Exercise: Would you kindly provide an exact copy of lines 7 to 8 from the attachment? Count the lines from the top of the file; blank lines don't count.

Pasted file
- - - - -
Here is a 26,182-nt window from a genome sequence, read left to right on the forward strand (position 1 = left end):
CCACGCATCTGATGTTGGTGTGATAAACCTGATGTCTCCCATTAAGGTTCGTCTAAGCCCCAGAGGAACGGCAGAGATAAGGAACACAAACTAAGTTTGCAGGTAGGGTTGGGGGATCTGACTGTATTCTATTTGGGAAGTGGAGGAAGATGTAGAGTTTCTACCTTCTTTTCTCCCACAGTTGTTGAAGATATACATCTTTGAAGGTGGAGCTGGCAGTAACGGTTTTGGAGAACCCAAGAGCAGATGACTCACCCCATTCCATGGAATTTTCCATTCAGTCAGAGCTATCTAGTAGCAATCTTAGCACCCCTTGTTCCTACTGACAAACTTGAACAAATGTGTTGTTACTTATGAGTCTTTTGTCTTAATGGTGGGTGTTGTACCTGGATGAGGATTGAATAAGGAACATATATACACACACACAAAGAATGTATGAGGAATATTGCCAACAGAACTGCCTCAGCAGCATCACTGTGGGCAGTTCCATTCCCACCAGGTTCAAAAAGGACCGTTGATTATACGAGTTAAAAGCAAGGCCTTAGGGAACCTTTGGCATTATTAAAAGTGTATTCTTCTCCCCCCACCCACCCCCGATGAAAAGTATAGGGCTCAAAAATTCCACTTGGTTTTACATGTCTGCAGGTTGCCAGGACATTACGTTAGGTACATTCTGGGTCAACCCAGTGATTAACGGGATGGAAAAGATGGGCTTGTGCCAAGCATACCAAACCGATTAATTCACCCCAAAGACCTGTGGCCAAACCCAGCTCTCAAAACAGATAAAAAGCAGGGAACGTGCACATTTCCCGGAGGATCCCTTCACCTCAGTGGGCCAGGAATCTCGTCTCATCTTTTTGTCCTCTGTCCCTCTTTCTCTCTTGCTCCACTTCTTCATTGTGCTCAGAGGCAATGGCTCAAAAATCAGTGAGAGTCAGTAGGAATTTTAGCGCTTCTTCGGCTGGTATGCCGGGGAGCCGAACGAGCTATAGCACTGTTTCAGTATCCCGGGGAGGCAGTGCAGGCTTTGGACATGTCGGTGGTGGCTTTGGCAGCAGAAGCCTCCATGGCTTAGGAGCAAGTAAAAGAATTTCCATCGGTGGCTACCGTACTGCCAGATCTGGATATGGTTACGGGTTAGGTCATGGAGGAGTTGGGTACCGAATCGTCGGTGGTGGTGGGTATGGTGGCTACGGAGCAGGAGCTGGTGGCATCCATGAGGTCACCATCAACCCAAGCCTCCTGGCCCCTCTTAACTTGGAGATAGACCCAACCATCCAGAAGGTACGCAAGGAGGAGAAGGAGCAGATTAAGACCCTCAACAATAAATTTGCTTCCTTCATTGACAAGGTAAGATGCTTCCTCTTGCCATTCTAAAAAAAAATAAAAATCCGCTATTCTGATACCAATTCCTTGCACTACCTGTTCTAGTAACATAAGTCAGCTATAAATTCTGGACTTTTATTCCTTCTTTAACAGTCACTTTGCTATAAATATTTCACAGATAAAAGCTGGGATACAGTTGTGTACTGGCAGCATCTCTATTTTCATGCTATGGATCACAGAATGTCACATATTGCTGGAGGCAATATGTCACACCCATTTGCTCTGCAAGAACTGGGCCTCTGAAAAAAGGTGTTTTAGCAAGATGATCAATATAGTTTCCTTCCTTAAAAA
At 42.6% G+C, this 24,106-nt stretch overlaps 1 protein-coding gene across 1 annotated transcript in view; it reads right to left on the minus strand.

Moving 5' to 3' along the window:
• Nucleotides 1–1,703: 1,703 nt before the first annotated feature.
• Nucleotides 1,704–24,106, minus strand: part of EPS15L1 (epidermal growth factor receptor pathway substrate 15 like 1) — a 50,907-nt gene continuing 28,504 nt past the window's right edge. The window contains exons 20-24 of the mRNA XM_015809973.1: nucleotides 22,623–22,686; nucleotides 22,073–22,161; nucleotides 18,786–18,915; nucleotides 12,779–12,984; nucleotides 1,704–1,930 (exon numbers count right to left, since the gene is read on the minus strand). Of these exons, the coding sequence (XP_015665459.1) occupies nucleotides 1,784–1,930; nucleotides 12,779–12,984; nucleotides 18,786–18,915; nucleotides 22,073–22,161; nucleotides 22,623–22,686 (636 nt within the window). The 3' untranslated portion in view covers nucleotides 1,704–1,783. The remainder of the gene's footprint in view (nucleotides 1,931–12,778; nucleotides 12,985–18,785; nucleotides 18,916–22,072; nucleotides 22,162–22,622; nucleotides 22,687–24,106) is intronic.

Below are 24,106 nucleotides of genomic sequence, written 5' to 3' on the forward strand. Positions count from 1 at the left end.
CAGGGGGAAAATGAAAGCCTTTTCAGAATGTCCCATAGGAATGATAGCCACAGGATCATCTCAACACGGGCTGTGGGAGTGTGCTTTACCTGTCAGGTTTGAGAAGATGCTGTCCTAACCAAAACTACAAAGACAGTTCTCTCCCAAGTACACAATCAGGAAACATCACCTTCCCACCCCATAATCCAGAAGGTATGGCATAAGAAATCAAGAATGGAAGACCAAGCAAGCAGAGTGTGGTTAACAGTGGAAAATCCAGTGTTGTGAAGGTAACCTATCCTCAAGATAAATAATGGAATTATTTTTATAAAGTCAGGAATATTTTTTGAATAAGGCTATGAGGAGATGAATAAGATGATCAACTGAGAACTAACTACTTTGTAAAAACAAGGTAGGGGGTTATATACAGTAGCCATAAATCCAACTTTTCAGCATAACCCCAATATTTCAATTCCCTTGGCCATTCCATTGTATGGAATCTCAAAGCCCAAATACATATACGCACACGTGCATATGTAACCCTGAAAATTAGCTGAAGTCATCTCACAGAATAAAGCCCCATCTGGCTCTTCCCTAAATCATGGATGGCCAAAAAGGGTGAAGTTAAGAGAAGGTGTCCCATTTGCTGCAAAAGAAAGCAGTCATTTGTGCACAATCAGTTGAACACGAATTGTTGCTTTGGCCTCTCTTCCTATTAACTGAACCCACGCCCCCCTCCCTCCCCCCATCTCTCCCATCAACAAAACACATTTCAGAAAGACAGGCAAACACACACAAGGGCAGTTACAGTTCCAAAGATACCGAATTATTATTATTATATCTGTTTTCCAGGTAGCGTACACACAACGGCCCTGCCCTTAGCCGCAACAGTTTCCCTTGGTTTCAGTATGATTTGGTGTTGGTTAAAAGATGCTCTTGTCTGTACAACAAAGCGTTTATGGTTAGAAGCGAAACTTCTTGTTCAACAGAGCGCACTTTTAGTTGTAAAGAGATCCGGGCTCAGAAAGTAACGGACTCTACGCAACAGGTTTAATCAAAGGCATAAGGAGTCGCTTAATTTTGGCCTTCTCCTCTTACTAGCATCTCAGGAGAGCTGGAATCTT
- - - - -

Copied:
Below are 24,106 nucleotides of genomic sequence, written 5' to 3' on the forward strand. Positions count from 1 at the left end.
CAGGGGGAAAATGAAAGCCTTTTCAGAATGTCCCATAGGAATGATAGCCACAGGATCATCTCAACACGGGCTGTGGGAGTGTGCTTTACCTGTCAGGTTTGAGAAGATGCTGTCCTAACCAAAACTACAAAGACAGTTCTCTCCCAAGTACACAATCAGGAAACATCACCTTCCCACCCCATAATCCAGAAGGTATGGCATAAGAAATCAAGAATGGAAGACCAAGCAAGCAGAGTGTGGTTAACAGTGGAAAATCCAGTGTTGTGAAGGTAACCTATCCTCAAGATAAATAATGGAATTATTTTTATAAAGTCAGGAATATTTTTTGAATAAGGCTATGAGGAGATGAATAAGATGATCAACTGAGAACTAACTACTTTGTAAAAACAAGGTAGGGGGTTATATACAGTAGCCATAAATCCAACTTTTCAGCATAACCCCAATATTTCAATTCCCTTGGCCATTCCATTGTATGGAATCTCAAAGCCCAAATACATATACGCACACGTGCATATGTAACCCTGAAAATTAGCTGAAGTCATCTCACAGAATAAAGCCCCATCTGGCTCTTCCCTAAATCATGGATGGCCAAAAAGGGTGAAGTTAAGAGAAGGTGTCCCATTTGCTGCAAAAGAAAGCAGTCATTTGTGCACAATCAGTTGAACACGAATTGTTGCTTTGGCCTCTCTTCCTATTAACTGAACCCACGCCCCCCTCCCTCCCCCCATCTCTCCCATCAACAAAACACATTTCAGAAAGACAGGCAAACACACACAAGGGCAGTTACAGTTCCAAAGATACCGAATTATTATTATTATATCTGTTTTCCAGGTAGCGTACACACAACGGCCCTGCCCTTAGCCGCAACAGTTTCCCTTGGTTTCAGTATGATTTGGTGTTGGTTAAAAGATGCTCTTGTCTGTACAACAAAGCGTTTATGGTTAGAAGCGAAACTTCTTGTTCAACAGAGCGCACTTTTAGTTGTAAAGAGATCCGGGCTCAGAAAGTAACGGACTCTACGCAACAGGTTTAATCAAAGGCATAAGGAGTCGCTTAATTTTGGCCTTCTCCTCTTACTAGCATCTCAGGAGAGCTGGAATCTT